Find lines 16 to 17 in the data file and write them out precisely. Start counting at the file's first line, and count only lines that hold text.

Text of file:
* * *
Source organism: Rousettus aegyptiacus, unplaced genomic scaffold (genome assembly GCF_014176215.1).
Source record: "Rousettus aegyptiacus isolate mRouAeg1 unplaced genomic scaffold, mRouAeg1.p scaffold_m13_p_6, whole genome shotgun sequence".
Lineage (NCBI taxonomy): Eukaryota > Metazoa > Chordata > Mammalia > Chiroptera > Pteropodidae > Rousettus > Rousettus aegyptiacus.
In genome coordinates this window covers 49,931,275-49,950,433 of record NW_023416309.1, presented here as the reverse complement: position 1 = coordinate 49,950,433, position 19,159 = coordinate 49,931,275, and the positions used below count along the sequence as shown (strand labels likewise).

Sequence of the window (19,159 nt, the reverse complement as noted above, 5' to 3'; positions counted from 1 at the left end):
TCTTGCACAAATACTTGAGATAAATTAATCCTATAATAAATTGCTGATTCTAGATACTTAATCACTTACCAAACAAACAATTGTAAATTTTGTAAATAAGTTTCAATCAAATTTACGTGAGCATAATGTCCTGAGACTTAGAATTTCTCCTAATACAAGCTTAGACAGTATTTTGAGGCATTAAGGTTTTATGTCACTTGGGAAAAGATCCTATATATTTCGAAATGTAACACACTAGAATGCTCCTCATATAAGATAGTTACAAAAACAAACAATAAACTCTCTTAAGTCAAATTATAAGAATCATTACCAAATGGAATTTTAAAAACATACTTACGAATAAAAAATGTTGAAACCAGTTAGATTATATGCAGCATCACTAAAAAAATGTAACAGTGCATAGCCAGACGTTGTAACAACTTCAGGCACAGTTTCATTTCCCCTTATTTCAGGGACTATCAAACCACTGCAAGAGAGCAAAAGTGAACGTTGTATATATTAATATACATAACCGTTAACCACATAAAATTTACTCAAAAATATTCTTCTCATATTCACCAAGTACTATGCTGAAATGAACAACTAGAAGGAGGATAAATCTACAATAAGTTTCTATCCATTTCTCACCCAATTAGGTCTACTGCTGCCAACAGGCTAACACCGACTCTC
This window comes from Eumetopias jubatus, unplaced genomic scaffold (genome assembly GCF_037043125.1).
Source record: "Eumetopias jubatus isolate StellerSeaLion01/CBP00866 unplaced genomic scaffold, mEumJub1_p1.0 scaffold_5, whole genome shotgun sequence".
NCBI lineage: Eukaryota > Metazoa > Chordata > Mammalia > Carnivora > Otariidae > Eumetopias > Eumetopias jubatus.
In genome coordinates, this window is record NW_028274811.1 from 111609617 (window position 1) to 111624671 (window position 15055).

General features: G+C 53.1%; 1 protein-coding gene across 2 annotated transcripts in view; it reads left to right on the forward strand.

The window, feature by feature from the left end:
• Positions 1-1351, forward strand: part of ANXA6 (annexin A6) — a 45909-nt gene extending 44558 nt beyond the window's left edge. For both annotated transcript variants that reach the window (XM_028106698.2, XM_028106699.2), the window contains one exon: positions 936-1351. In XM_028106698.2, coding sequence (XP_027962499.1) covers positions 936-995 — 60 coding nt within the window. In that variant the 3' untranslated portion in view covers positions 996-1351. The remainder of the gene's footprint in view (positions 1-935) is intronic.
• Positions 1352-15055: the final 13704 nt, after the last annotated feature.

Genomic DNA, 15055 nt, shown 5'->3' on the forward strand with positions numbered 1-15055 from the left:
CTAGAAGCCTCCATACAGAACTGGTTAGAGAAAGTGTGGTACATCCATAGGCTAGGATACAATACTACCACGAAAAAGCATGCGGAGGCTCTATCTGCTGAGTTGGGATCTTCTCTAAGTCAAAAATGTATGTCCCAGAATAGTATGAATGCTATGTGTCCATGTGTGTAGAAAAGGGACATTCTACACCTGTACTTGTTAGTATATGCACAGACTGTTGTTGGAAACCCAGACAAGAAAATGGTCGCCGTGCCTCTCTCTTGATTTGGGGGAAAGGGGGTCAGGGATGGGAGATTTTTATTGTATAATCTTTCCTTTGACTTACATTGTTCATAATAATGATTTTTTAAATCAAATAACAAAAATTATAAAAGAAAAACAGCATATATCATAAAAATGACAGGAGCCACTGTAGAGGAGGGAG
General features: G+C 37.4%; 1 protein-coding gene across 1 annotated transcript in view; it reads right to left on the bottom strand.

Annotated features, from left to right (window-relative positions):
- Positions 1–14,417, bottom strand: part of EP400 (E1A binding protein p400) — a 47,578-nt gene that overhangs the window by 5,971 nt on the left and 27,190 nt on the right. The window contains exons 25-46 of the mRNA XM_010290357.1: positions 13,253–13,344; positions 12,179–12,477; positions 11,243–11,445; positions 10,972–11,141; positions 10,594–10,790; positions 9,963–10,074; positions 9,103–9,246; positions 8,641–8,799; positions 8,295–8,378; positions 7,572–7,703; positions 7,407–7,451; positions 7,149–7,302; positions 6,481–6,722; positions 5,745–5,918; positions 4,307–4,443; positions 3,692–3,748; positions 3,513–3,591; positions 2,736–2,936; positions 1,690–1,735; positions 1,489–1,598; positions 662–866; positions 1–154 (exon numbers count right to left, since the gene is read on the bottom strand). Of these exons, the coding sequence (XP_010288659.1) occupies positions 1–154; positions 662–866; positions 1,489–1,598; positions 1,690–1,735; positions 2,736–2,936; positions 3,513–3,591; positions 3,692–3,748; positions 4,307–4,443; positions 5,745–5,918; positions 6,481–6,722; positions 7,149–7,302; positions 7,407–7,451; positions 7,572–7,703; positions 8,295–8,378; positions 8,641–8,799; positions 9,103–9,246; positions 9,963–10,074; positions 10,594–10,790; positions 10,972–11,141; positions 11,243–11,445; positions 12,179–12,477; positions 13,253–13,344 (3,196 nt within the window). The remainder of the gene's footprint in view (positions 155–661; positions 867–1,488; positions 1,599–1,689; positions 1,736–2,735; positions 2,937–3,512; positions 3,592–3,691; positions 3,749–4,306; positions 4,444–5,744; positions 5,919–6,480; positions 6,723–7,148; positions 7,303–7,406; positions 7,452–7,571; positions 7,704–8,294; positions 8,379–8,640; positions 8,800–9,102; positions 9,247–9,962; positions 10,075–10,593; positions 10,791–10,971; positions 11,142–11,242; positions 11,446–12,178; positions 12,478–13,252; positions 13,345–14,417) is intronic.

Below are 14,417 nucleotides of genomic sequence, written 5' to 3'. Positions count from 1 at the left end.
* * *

CTAGAAGCCTCCATACAGAACTGGTTAGAGAAAGTGTGGTACATCCATAGGCTAGGATACAATACTACCACGAAAAAGCATGCGGAGGCTCTATCTGCTGAGTTGGGATCTTCTCTAAGTCAAAAATGTATGTCCCAGAATAGTATGAATGCTATGTGTCCATGTGTGTAGAAAAGGGACATTCTACACCTGTACTTGTTAGTATATGCACAGACTGTTGTTGGAAACCCAGACAAGAAAATGGTCGCCGTGCCTCTCTCTTGATTTGGGGGAAAGGGGGTCAGGGATGGGAGATTTTTATTGTATAATCTTTCCTTTGACTTACATTGTTCATAATAATGATTTTTTAAATCAAATAACAAAAATTATAAAAGAAAAACAGCATATATCATAAAAATGACAGGAGCCACTGTAGAGGAGGGAG
General features: G+C 37.4%; 1 protein-coding gene across 1 annotated transcript in view; it reads right to left on the bottom strand.